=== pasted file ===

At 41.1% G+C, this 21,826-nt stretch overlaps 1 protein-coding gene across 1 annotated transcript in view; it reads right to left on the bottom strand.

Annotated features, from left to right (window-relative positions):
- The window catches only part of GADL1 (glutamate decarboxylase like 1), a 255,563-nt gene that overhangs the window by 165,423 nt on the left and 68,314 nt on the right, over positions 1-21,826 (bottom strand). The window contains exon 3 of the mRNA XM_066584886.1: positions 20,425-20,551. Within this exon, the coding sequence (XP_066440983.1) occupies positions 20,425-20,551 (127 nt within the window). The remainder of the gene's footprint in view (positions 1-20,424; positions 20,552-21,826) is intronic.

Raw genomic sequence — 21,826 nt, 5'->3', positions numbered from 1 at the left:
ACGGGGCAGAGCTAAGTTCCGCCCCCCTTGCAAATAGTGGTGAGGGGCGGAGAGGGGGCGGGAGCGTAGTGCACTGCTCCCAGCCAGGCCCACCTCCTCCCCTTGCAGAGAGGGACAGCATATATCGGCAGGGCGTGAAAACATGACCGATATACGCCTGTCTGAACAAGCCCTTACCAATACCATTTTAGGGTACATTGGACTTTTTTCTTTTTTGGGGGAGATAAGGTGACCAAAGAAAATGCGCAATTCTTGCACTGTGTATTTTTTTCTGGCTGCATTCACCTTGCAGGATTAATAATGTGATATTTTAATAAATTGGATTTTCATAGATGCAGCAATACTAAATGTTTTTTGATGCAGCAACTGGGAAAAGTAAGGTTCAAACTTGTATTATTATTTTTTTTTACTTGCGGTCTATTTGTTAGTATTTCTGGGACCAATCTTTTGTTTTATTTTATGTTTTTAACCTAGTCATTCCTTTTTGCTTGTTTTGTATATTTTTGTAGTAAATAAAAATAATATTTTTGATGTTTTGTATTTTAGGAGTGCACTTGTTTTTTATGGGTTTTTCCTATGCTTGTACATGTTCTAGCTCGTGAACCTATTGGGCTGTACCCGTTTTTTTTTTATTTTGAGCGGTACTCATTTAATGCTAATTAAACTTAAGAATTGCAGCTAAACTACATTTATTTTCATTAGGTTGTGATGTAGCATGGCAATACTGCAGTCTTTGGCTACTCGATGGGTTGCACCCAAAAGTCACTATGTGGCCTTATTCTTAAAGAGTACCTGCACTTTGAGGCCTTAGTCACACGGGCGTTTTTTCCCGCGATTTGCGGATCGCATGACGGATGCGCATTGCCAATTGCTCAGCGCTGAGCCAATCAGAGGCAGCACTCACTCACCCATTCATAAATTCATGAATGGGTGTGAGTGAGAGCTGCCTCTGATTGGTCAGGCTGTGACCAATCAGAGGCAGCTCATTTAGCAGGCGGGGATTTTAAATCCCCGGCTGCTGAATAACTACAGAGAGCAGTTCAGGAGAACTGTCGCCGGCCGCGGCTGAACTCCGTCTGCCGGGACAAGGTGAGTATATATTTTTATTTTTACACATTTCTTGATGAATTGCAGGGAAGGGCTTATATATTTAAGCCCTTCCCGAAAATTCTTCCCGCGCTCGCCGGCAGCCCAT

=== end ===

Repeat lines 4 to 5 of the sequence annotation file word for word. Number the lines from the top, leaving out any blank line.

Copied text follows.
Raw genomic sequence — 21,826 nt, 5'->3', positions numbered from 1 at the left:
ACGGGGCAGAGCTAAGTTCCGCCCCCCTTGCAAATAGTGGTGAGGGGCGGAGAGGGGGCGGGAGCGTAGTGCACTGCTCCCAGCCAGGCCCACCTCCTCCCCTTGCAGAGAGGGACAGCATATATCGGCAGGGCGTGAAAACATGACCGATATACGCCTGTCTGAACAAGCCCTTACCAATACCATTTTAGGGTACATTGGACTTTTTTCTTTTTTGGGGGAGATAAGGTGACCAAAGAAAATGCGCAATTCTTGCACTGTGTATTTTTTTCTGGCTGCATTCACCTTGCAGGATTAATAATGTGATATTTTAATAAATTGGATTTTCATAGATGCAGCAATACTAAATGTTTTTTGATGCAGCAACTGGGAAAAGTAAGGTTCAAACTTGTATTATTATTTTTTTTTACTTGCGGTCTATTTGTTAGTATTTCTGGGACCAATCTTTTGTTTTATTTTATGTTTTTAACCTAGTCATTCCTTTTTGCTTGTTTTGTATATTTTTGTAGTAAATAAAAATAATATTTTTGATGTTTTGTATTTTAGGAGTGCACTTGTTTTTTATGGGTTTTTCCTATGCTTGTACATGTTCTAGCTCGTGAACCTATTGGGCTGTACCCGTTTTTTTTTTATTTTGAGCGGTACTCATTTAATGCTAATTAAACTTAAGAATTGCAGCTAAACTACATTTATTTTCATTAGGTTGTGATGTAGCATGGCAATACTGCAGTCTTTGGCTACTCGATGGGTTGCACCCAAAAGTCACTATGTGGCCTTATTCTTAAAGAGTACCTGCACTTTGAGGCCTTAGTCACACGGGCGTTTTTTCCCGCGATTTGCGGATCGCATGACGGATGCGCATTGCCAATTGCTCAGCGCTGAGCCAATCAGAGGCAGCACTCACTCACCCATTCATAAATTCATGAATGGGTGTGAGTGAGAGCTGCCTCTGATTGGTCAGGCTGTGACCAATCAGAGGCAGCTCATTTAGCAGGCGGGGATTTTAAATCCCCGGCTGCTGAATAACTACAGAGAGCAGTTCAGGAGAACTGTCGCCGGCCGCGGCTGAACTCCGTCTGCCGGGACAAGGTGAGTATATATTTTTATTTTTACACATTTCTTGATGAATTGCAGGGAAGGGCTTATATATTTAAGCCCTTCCCGAAAATTCTTCCCGCGCTCGCCGGCAGCCCAT